Sago palms look like palm trees, but they are actually members of the very primitive Cycad family of plants. They have thick, bulbous trunks and long, spiny, olive-colored leaves. Sago palms can reach up to 20 feet tall, and they can be grown indoors in bright sun or outdoors in warm climates. Seedling sago palms are often used in terrariums or they can be given as gifts or party favors.
Fill a bucket with water and put the sago palm seeds in it to soak. Throw away any seeds that float because these were not fertilized and won't grow.
Let the seeds soak for three days, then peel off the softened orange skin. Wear gloves to avoid staining your hands. Set the seeds out to dry on paper towels for a couple of days.
Fill a 6-inch deep pot or seeding flat with a 50-50 mixture of peat moss and perlite or peat moss and coarse sand. The potting mix needs to be very well-draining.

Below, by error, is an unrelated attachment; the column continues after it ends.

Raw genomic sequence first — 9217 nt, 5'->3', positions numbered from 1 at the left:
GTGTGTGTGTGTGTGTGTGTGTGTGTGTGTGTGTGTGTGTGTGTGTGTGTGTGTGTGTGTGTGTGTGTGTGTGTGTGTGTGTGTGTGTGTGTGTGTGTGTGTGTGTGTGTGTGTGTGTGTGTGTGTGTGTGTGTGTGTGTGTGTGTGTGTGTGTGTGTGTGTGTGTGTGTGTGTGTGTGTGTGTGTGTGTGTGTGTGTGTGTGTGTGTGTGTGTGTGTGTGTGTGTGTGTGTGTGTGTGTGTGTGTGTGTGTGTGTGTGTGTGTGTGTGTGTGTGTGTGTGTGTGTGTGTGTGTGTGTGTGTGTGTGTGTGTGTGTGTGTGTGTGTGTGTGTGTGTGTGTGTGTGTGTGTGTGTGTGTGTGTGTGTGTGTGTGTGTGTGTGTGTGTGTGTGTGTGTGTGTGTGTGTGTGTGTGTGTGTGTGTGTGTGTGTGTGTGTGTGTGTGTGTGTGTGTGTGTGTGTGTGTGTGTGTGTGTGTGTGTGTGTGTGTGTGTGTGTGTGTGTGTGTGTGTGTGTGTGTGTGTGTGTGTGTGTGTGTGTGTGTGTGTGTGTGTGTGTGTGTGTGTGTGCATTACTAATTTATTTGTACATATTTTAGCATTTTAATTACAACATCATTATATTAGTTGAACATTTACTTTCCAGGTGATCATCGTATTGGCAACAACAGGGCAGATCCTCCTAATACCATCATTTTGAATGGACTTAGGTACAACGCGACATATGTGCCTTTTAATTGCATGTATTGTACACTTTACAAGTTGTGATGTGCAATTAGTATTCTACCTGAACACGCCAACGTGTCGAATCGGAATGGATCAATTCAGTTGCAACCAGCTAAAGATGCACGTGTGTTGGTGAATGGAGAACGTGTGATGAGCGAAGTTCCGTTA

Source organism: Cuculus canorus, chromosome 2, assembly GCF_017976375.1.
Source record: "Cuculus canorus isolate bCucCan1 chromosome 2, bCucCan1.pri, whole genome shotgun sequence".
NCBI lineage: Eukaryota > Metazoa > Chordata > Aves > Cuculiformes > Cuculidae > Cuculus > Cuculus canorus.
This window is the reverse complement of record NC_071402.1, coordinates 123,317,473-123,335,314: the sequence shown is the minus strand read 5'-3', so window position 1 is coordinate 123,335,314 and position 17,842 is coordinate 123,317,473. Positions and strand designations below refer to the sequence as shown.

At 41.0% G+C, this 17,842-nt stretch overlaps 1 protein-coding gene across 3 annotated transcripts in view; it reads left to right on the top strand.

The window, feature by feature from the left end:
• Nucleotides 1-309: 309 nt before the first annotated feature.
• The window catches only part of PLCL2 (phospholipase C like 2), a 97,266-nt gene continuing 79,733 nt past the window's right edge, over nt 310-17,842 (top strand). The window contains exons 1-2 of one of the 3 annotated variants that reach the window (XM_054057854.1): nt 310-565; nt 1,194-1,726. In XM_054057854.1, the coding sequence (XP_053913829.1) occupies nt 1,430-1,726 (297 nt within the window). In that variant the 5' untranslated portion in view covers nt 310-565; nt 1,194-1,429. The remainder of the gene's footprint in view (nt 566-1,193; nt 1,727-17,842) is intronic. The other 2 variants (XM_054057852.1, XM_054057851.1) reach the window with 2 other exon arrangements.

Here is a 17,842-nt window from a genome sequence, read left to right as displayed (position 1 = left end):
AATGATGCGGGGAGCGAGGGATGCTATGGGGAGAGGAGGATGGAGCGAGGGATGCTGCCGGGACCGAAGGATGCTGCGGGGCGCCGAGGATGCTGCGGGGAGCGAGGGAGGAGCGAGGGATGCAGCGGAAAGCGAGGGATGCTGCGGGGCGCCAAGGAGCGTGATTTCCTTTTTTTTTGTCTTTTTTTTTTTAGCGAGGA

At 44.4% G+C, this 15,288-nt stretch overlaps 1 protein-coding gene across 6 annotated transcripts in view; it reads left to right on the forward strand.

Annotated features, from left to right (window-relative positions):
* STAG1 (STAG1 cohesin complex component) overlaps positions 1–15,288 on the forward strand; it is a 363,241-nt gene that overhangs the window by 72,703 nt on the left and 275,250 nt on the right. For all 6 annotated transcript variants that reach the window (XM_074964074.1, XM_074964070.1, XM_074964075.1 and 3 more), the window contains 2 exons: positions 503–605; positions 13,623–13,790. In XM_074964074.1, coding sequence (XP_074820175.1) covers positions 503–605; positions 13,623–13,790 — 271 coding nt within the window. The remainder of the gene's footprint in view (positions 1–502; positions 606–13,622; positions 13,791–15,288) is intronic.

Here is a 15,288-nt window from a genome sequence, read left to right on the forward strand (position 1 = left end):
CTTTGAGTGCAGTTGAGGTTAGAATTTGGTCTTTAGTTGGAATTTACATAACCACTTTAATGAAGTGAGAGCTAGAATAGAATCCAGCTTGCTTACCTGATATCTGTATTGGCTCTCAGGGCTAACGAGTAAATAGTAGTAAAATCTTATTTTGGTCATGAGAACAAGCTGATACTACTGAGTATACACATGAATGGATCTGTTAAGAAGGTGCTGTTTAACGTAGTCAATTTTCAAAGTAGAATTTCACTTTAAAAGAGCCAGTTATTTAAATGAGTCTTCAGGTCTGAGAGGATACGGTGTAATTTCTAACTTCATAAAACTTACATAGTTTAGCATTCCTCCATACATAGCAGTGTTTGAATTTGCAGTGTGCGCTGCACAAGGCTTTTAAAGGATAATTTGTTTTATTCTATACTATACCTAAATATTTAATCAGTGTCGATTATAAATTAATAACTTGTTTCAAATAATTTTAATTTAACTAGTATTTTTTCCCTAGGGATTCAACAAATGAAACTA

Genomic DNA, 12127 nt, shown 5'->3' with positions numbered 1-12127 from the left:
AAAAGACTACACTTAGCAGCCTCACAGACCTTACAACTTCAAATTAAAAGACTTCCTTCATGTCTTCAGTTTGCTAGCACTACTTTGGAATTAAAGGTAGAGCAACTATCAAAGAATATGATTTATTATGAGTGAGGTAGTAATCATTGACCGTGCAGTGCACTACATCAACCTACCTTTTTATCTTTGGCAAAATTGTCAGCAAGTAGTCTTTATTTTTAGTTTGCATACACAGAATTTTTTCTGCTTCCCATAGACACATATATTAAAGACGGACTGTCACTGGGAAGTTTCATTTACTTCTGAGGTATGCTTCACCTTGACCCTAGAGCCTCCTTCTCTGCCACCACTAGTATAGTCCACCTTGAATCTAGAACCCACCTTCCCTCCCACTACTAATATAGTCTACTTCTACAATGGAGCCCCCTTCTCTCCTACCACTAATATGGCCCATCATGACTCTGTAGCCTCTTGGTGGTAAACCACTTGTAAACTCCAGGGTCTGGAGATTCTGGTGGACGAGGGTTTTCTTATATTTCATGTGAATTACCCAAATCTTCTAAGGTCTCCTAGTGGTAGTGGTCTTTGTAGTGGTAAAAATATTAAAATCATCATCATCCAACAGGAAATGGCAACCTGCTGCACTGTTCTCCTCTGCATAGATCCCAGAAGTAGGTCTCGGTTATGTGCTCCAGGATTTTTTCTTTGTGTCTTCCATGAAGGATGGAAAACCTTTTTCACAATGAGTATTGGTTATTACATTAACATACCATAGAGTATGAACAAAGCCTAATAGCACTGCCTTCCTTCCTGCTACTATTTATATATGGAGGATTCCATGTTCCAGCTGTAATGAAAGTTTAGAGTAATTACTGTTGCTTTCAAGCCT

Lay the seeds in the potting mix with a flat side up. Don't sow the seeds with the narrow ends up. Press the seeds slightly into the soil, but leave them so they're only partially covered.
Water the seeds in well. Use a sprinkling can or a sprayer with a very gentle setting to avoid flooding the seeds out of the potting mix. Press the seeds back into the soil after watering, with part of the flat side showing.
Set the pots in a shady, protected place. Water them when the soil is dry to about 2 inches deep. Soak the soil thoroughly, allow it to drain, then soak it again.
Transplant the seeds to 4-inch pots when they have their first set of true leaves, usually after about four months.
Leave the seeds to grow in the small pot for six to eight months until they become root bound, and then transplant them to 5-inch pots. Wait another six to eight months for them to get root bound again, then transplant them into one-gallon pots. Young sago palms grow and transplant better if they are root bound.
Move the plants into the garden or into very large pots when they are about 3 years old. Sago palms need a sunny location and very well-drained soil.